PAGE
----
There are many among us on the planet that still believe that AIDS is curable by consuming human remains, that the earth is 6000 years old, and that immunizations cause autism. All of these things (disease, geology, genetics) are beyond what 99% of the public is trained to understand and shouldn’t be expected to understand. However, if we collectively lose our ability to listen to the scientific process in favor of long standing beliefs (not to mention political affiliations), we are failed as a civilization. It was just such failures that led to the death of President Garfield (it was the secondary infections due to doctors sticking their unwashed fingers into his bullet hole that killed him, all while a handful of younger doctors were being berated for suggesting sanitation may play a part in infection and that Europe had far fewer people dieing due to hand washing).

    Either way, kudos to coming around. I hope that the rest of our society can start treating other scientists in the same fashion which they treat MDs (i.e. if 95% of oncologists say you have cancer, you probably have cancer). Not to mention what seems to be the pretty easy to understand “…if you dump 100 million years worth of poop into any body of fluid, you are going cause something to happen in that body of fluid…” concept.

    • Jared says:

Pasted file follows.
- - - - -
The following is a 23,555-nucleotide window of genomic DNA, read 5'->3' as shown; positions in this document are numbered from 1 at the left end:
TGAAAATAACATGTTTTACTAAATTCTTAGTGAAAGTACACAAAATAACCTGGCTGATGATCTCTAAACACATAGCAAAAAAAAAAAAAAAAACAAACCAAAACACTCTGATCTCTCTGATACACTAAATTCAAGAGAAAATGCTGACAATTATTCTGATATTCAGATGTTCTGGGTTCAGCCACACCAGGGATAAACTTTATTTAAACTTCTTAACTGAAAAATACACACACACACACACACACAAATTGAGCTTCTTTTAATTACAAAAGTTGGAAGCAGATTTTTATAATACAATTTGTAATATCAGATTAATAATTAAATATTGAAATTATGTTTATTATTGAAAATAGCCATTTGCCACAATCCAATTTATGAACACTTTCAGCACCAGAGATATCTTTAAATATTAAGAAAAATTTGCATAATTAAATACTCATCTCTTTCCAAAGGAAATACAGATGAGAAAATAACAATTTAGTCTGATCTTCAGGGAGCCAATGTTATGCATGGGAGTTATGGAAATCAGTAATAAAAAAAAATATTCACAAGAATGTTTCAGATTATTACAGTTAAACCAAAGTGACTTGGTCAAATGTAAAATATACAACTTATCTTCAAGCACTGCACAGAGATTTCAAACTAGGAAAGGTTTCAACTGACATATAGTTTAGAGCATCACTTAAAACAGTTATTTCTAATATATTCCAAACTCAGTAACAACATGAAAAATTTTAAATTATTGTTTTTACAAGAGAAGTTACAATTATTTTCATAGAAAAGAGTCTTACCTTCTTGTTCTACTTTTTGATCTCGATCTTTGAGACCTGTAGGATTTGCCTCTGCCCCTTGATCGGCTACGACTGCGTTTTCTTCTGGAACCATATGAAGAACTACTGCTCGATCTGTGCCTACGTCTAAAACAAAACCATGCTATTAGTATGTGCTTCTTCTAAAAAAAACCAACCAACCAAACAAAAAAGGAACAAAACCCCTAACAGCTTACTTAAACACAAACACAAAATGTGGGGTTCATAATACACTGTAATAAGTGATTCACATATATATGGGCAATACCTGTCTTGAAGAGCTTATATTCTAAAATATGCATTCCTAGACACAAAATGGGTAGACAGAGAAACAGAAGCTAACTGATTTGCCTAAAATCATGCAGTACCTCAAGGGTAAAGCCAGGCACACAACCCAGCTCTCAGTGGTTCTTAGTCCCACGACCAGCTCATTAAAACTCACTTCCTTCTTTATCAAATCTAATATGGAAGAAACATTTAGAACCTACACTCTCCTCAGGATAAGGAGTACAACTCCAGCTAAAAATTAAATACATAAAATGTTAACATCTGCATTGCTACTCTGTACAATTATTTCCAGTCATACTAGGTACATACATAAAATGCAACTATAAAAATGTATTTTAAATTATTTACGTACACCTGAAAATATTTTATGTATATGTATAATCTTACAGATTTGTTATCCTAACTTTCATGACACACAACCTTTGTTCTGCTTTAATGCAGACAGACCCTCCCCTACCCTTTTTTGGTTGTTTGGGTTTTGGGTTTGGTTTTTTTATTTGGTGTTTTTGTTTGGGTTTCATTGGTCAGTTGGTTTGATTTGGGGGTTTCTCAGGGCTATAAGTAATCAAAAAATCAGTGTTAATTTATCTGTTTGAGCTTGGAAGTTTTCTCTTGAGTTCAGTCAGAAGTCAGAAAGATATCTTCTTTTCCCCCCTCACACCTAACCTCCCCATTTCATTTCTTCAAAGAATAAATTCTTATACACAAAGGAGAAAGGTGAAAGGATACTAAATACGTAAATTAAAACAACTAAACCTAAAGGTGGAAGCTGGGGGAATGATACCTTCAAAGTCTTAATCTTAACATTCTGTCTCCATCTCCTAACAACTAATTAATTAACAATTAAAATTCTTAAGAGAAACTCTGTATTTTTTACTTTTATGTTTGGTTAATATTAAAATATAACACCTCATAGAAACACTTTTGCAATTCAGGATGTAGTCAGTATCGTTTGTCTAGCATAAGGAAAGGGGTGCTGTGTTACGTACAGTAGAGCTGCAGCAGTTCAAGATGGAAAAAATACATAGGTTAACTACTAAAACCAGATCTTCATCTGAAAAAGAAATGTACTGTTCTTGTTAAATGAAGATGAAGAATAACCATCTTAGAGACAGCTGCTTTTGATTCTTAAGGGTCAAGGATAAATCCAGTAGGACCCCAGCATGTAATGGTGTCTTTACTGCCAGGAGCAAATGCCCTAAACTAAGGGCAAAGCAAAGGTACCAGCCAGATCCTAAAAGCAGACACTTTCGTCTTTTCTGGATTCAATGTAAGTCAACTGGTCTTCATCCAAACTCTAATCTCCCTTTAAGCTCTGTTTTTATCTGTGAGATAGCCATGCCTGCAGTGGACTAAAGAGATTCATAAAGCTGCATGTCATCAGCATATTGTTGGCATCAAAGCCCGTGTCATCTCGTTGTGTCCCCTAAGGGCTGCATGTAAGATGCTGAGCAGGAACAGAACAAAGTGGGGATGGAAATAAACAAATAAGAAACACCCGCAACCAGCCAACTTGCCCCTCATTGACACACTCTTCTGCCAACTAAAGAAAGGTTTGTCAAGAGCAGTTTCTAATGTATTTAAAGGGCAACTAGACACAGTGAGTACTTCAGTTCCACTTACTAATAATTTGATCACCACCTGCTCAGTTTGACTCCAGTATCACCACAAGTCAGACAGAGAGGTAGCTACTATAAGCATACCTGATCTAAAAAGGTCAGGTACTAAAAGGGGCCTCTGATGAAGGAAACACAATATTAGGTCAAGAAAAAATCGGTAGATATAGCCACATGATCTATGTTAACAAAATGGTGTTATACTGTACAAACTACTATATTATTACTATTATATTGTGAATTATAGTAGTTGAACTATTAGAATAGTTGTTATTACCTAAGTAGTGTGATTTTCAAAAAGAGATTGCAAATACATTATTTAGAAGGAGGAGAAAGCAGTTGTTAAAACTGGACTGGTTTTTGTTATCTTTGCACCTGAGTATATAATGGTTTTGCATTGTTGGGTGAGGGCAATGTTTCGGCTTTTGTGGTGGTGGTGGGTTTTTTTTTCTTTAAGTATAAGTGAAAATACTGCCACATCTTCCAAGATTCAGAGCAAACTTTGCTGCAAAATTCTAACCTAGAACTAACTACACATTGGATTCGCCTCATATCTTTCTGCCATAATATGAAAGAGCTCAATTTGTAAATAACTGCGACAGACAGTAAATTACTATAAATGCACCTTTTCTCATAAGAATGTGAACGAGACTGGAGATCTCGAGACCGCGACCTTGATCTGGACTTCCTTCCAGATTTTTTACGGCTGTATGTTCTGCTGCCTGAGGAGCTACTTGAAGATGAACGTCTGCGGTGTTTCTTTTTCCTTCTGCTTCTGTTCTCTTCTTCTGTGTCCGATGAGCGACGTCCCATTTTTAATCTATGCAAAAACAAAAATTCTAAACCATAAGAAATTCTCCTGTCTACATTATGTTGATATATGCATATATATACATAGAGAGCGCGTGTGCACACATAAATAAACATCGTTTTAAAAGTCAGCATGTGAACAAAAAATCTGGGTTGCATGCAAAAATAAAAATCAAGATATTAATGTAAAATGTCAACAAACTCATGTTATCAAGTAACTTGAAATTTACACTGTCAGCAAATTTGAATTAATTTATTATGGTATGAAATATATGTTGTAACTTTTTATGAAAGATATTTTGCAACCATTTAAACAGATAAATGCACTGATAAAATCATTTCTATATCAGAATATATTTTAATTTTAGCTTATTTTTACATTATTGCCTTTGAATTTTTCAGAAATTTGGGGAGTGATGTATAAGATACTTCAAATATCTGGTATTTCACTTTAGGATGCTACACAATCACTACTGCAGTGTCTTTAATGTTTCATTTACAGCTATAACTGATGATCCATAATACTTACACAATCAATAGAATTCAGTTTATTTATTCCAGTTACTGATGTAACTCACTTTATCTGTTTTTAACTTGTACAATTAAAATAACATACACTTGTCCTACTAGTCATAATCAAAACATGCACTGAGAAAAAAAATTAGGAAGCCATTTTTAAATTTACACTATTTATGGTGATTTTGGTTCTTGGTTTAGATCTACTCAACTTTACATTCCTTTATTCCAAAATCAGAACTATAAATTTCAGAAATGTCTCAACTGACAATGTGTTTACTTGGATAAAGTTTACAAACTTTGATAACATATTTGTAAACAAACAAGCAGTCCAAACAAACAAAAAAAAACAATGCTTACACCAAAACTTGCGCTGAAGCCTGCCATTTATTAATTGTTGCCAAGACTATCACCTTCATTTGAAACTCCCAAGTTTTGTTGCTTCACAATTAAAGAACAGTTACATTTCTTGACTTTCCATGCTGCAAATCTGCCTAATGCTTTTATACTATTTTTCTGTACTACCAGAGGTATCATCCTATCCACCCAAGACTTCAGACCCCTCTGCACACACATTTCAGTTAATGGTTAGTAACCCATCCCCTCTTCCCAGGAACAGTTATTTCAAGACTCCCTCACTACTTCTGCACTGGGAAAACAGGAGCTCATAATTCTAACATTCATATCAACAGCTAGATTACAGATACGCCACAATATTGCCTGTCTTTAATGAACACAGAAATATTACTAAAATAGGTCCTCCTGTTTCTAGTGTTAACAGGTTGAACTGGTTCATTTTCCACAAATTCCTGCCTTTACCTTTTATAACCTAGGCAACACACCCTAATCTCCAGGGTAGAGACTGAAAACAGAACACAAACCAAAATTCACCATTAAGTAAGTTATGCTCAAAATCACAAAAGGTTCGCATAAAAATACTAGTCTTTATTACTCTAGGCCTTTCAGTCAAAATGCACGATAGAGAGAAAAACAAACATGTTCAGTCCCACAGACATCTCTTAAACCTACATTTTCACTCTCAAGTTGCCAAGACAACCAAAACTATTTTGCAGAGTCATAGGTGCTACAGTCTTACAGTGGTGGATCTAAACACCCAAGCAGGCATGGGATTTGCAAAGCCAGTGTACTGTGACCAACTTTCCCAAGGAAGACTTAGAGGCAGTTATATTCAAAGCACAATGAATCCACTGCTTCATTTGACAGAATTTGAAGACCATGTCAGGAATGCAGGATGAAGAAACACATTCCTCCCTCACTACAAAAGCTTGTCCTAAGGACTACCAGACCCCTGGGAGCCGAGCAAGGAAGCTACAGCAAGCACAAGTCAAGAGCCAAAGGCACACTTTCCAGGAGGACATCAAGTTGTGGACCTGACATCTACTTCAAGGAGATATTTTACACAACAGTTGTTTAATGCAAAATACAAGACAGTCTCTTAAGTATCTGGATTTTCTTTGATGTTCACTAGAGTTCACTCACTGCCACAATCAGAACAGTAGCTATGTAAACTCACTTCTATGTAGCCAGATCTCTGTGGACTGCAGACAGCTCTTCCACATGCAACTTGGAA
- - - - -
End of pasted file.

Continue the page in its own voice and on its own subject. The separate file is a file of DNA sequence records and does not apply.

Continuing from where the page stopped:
Hi “Mr. Doe,” thanks for stopping by. I’m glad you appreciated my write-up. However, I have to disagree with your assessment of science and the public. I perceived elitism and condescension toward the public in your comment above (e.g., “99 percent of the public … shouldn’t be expected to understand [the science]”). I think it is unhelpful for scientists to have such attitudes toward the public. (Side note: That is especially true for scientists whose salaries ultimately come from taxpayer dollars!) Part of what I strive to do as a scientist is to educate the public about what I/we do in our research at NCAR (National Center for Atmospheric Research). We shouldn’t expect most of the public to have an expert’s understanding of any given discipline, true, but in my experience, many (most?) people are interested in learning if we patiently, clearly teach and explain the fundamentals of the science to them (while avoiding as much technical jargon as possible). That’s what I tried to do in this post, to explain the fundamental evidence in clear terms, while avoiding inflammatory and/or condescending language. The elitism that all too many scientists seem to display, whether wittingly or unwittingly, is off-putting to many, many people –including myself– and only fuels distrust of what the scientists say. How we convey a message is a critical component to the acceptance or rejection of that message. I readily confess that I don’t always do that well, but it’s an important goal to strive for.